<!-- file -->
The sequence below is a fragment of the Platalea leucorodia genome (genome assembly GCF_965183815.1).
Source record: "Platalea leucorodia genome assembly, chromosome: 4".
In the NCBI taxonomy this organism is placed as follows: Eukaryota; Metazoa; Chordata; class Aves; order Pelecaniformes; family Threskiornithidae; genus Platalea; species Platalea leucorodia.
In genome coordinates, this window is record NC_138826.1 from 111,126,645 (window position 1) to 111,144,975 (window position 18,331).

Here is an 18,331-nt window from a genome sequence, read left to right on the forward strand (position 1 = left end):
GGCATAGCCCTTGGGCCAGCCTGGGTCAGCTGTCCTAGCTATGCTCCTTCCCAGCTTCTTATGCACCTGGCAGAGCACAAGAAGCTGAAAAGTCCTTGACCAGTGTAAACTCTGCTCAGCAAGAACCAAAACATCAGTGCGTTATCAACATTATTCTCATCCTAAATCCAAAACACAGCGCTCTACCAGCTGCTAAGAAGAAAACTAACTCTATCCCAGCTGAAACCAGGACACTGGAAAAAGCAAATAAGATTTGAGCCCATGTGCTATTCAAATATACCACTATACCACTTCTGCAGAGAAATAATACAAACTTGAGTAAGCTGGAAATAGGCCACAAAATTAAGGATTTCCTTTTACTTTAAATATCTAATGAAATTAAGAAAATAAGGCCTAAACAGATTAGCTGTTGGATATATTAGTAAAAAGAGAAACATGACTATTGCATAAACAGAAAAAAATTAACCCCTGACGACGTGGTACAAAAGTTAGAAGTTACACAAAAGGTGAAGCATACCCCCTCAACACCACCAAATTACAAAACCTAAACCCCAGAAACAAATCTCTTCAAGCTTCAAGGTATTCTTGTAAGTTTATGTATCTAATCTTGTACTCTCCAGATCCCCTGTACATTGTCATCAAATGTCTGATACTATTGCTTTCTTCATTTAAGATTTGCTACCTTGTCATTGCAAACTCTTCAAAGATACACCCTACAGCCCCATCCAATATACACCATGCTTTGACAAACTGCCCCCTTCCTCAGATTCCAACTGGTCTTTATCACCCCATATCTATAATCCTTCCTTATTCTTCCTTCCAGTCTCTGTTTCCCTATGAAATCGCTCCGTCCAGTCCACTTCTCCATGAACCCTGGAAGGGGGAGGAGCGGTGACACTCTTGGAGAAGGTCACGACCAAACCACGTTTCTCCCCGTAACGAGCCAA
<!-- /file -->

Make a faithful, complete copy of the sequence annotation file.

The sequence below is a fragment of the Platalea leucorodia genome (genome assembly GCF_965183815.1).
Source record: "Platalea leucorodia genome assembly, chromosome: 4".
In the NCBI taxonomy this organism is placed as follows: Eukaryota; Metazoa; Chordata; class Aves; order Pelecaniformes; family Threskiornithidae; genus Platalea; species Platalea leucorodia.
In genome coordinates, this window is record NC_138826.1 from 111,126,645 (window position 1) to 111,144,975 (window position 18,331).

Here is an 18,331-nt window from a genome sequence, read left to right on the forward strand (position 1 = left end):
GGCATAGCCCTTGGGCCAGCCTGGGTCAGCTGTCCTAGCTATGCTCCTTCCCAGCTTCTTATGCACCTGGCAGAGCACAAGAAGCTGAAAAGTCCTTGACCAGTGTAAACTCTGCTCAGCAAGAACCAAAACATCAGTGCGTTATCAACATTATTCTCATCCTAAATCCAAAACACAGCGCTCTACCAGCTGCTAAGAAGAAAACTAACTCTATCCCAGCTGAAACCAGGACACTGGAAAAAGCAAATAAGATTTGAGCCCATGTGCTATTCAAATATACCACTATACCACTTCTGCAGAGAAATAATACAAACTTGAGTAAGCTGGAAATAGGCCACAAAATTAAGGATTTCCTTTTACTTTAAATATCTAATGAAATTAAGAAAATAAGGCCTAAACAGATTAGCTGTTGGATATATTAGTAAAAAGAGAAACATGACTATTGCATAAACAGAAAAAAATTAACCCCTGACGACGTGGTACAAAAGTTAGAAGTTACACAAAAGGTGAAGCATACCCCCTCAACACCACCAAATTACAAAACCTAAACCCCAGAAACAAATCTCTTCAAGCTTCAAGGTATTCTTGTAAGTTTATGTATCTAATCTTGTACTCTCCAGATCCCCTGTACATTGTCATCAAATGTCTGATACTATTGCTTTCTTCATTTAAGATTTGCTACCTTGTCATTGCAAACTCTTCAAAGATACACCCTACAGCCCCATCCAATATACACCATGCTTTGACAAACTGCCCCCTTCCTCAGATTCCAACTGGTCTTTATCACCCCATATCTATAATCCTTCCTTATTCTTCCTTCCAGTCTCTGTTTCCCTATGAAATCGCTCCGTCCAGTCCACTTCTCCATGAACCCTGGAAGGGGGAGGAGCGGTGACACTCTTGGAGAAGGTCACGACCAAACCACGTTTCTCCCCGTAACGAGCCAA